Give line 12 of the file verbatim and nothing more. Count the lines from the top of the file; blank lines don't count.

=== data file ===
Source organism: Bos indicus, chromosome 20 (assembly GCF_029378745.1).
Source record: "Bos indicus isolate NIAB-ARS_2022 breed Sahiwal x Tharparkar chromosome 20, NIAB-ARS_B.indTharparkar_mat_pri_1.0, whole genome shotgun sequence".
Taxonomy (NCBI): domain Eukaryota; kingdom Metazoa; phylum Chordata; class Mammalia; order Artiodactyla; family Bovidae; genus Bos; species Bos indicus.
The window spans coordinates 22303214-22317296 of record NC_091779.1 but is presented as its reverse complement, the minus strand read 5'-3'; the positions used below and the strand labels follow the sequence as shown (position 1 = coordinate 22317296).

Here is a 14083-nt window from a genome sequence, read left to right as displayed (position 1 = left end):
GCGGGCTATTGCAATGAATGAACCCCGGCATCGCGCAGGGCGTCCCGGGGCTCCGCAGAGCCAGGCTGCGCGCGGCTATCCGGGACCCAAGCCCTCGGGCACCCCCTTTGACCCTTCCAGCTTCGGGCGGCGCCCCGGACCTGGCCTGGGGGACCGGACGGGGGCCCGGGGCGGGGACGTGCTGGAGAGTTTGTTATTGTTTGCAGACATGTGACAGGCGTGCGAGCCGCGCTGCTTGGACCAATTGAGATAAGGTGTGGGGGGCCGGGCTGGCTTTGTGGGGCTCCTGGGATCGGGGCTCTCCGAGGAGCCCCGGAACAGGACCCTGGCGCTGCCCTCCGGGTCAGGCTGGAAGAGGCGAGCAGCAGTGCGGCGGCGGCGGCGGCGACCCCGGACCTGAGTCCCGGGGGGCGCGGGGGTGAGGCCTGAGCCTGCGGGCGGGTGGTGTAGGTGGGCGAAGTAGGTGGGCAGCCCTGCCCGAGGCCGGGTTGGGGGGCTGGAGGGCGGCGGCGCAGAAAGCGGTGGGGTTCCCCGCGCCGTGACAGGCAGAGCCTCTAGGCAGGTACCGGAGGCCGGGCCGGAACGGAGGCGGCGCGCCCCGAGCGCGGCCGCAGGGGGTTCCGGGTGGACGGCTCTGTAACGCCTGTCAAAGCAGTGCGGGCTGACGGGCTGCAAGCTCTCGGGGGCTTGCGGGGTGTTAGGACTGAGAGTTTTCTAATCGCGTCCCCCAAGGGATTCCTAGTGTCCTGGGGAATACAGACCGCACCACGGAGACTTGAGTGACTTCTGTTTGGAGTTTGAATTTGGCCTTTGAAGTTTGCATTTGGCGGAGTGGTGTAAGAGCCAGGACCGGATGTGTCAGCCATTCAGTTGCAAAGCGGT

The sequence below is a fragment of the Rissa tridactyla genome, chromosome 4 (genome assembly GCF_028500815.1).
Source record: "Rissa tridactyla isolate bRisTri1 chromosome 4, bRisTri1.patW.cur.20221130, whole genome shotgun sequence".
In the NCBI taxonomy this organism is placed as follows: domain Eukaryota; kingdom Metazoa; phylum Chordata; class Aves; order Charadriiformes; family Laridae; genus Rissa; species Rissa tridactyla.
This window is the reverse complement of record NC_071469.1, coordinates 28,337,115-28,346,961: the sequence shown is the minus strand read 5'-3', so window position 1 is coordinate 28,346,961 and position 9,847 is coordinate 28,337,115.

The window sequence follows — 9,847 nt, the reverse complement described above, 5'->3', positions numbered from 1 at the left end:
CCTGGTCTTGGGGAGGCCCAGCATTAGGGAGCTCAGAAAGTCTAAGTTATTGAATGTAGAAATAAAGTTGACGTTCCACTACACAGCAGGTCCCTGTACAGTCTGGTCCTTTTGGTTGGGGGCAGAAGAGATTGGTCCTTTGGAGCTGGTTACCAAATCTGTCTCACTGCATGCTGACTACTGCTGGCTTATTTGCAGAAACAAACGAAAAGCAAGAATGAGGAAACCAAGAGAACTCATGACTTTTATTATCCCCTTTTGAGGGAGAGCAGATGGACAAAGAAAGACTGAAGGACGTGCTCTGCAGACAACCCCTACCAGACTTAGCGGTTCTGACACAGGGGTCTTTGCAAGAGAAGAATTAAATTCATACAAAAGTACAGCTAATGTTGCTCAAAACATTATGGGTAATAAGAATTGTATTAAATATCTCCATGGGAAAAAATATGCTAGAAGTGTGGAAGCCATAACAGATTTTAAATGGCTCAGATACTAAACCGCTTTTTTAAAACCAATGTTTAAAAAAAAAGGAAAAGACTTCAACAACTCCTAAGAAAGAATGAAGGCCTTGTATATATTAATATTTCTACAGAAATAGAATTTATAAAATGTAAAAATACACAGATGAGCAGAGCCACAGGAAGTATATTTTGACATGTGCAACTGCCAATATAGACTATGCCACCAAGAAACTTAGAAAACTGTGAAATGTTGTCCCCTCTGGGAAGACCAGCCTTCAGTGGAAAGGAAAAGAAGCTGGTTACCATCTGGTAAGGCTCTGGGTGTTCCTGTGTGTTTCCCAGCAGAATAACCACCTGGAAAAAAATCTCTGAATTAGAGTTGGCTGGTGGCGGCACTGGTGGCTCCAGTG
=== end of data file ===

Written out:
CCTGGTCTTGGGGAGGCCCAGCATTAGGGAGCTCAGAAAGTCTAAGTTATTGAATGTAGAAATAAAGTTGACGTTCCACTACACAGCAGGTCCCTGTACAGTCTGGTCCTTTTGGTTGGGGGCAGAAGAGATTGGTCCTTTGGAGCTGGTTACCAAATCTGTCTCACTGCATGCTGACTACTGCTGGCTTATTTGCAGAAACAAACGAAAAGCAAGAATGAGGAAACCAAGAGAACTCATGACTTTTATTATCCCCTTTTGAGGGAGAGCAGATGGACAAAGAAAGACTGAAGGACGTGCTCTGCAGACAACCCCTACCAGACTTAGCGGTTCTGACACAGGGGTCTTTGCAAGAGAAGAATTAAATTCATACAAAAGTACAGCTAATGTTGCTCAAAACATTATGGGTAATAAGAATTGTATTAAATATCTCCATGGGAAAAAATATGCTAGAAGTGTGGAAGCCATAACAGATTTTAAATGGCTCAGATACTAAACCGCTTTTTTAAAACCAATGTTTAAAAAAAAAGGAAAAGACTTCAACAACTCCTAAGAAAGAATGAAGGCCTTGTATATATTAATATTTCTACAGAAATAGAATTTATAAAATGTAAAAATACACAGATGAGCAGAGCCACAGGAAGTATATTTTGACATGTGCAACTGCCAATATAGACTATGCCACCAAGAAACTTAGAAAACTGTGAAATGTTGTCCCCTCTGGGAAGACCAGCCTTCAGTGGAAAGGAAAAGAAGCTGGTTACCATCTGGTAAGGCTCTGGGTGTTCCTGTGTGTTTCCCAGCAGAATAACCACCTGGAAAAAAATCTCTGAATTAGAGTTGGCTGGTGGCGGCACTGGTGGCTCCAGTG